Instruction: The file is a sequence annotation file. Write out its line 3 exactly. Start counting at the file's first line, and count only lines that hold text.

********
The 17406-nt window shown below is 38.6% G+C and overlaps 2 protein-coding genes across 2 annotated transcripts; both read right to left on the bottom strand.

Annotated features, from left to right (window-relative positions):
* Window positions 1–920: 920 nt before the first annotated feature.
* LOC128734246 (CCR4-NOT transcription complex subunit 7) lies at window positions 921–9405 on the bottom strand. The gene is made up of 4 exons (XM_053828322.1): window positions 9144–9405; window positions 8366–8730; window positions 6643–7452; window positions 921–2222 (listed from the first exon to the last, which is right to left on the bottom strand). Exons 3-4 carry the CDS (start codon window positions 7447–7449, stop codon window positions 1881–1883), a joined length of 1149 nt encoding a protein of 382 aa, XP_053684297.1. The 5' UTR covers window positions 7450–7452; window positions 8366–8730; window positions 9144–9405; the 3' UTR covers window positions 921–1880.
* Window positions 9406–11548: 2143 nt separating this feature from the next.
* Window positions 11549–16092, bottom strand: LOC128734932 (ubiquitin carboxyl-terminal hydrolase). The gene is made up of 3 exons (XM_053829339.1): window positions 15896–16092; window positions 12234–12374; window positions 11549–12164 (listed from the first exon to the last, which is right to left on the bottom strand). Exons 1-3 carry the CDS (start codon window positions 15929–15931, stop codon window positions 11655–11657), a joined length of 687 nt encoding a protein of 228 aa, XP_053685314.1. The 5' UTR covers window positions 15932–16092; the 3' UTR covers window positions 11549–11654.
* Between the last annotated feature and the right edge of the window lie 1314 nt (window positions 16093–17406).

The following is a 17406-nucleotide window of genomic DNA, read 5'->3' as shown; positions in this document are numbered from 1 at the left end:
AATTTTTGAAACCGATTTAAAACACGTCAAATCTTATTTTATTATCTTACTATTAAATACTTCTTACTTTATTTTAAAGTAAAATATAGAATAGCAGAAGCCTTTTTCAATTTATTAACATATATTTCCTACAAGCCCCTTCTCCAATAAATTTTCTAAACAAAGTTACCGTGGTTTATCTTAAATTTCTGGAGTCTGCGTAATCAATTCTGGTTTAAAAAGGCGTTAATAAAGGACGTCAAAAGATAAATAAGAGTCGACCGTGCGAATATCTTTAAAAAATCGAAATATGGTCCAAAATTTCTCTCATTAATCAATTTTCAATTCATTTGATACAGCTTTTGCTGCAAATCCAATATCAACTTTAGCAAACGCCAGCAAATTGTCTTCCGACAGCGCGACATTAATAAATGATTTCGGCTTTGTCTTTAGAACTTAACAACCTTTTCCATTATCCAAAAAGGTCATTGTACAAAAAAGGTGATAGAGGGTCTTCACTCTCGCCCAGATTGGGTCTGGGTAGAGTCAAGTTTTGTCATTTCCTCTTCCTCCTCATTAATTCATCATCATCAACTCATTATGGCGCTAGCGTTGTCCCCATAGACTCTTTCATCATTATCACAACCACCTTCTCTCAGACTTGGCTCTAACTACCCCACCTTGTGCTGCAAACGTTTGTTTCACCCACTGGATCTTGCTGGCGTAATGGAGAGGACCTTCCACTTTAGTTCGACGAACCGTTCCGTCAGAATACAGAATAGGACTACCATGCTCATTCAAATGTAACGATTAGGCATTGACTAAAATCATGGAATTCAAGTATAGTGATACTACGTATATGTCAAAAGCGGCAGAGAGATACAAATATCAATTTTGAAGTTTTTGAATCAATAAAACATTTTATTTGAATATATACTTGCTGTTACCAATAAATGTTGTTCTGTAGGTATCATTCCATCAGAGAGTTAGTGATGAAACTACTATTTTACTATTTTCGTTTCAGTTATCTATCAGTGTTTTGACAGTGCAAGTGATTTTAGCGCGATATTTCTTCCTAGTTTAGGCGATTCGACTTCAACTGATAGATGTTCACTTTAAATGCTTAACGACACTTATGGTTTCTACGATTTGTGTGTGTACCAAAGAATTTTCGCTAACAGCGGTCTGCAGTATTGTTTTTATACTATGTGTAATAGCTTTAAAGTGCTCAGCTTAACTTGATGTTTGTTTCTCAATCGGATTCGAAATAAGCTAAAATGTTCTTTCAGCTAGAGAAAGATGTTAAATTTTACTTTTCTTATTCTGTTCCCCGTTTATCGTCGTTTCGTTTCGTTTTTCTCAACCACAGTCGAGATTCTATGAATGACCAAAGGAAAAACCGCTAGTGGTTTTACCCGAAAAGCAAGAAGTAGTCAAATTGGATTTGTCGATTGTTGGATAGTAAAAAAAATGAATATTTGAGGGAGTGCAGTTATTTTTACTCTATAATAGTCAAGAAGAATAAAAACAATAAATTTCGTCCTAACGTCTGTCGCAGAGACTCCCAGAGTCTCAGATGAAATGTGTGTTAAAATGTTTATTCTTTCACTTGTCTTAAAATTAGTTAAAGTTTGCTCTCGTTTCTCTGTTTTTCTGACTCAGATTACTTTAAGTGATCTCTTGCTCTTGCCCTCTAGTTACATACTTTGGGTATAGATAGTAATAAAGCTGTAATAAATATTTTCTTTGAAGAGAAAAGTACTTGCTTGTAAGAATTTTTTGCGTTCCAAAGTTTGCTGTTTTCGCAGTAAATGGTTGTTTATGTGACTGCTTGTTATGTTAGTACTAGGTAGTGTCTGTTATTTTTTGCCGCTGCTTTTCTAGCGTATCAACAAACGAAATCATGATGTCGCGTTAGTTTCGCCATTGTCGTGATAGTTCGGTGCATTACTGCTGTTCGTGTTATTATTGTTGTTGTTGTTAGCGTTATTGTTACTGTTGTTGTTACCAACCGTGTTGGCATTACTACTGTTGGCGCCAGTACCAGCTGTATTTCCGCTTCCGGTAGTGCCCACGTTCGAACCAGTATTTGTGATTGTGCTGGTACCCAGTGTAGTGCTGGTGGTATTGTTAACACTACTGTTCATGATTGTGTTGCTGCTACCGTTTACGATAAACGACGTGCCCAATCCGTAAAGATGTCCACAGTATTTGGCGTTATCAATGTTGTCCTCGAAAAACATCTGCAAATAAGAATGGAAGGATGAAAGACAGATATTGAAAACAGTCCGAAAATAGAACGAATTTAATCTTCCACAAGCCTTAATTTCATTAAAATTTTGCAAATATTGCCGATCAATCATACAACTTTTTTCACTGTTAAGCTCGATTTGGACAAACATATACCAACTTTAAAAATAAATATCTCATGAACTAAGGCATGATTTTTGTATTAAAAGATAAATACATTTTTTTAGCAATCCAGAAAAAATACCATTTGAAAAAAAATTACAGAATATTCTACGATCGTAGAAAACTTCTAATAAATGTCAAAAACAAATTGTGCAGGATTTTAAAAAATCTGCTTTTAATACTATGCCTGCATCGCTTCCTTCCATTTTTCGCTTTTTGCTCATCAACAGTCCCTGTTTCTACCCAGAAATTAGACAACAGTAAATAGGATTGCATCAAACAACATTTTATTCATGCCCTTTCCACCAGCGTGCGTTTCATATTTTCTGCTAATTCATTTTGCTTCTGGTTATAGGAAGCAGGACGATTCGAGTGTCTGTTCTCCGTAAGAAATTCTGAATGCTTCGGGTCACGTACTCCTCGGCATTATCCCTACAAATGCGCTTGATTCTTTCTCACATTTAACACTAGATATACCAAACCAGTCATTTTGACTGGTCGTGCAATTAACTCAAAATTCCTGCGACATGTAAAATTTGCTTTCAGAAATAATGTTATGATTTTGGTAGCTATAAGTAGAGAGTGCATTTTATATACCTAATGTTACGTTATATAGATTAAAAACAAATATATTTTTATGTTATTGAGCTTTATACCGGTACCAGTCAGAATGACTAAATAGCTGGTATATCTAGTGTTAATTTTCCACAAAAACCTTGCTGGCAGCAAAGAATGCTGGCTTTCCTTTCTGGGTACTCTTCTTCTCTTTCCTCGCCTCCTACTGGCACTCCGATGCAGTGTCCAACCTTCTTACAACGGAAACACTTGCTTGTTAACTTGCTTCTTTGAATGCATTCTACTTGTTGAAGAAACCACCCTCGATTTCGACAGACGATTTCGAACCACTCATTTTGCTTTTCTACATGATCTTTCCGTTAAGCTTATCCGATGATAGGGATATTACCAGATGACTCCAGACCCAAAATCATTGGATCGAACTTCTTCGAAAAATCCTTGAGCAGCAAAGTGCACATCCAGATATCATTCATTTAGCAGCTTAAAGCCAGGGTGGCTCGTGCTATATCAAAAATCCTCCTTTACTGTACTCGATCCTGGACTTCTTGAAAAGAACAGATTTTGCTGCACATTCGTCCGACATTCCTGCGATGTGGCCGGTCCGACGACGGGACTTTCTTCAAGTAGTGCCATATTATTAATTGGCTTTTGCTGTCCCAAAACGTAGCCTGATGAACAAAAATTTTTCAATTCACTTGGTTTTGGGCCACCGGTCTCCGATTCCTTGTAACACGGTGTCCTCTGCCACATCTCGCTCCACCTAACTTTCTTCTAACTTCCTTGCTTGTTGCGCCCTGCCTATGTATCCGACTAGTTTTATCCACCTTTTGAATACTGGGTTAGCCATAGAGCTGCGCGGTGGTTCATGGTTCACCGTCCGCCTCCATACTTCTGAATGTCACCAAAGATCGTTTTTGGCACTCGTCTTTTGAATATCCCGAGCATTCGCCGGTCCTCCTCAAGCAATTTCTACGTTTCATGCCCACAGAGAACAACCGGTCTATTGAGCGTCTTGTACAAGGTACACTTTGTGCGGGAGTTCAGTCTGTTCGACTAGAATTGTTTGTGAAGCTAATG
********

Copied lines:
* Window positions 1–920: 920 nt before the first annotated feature.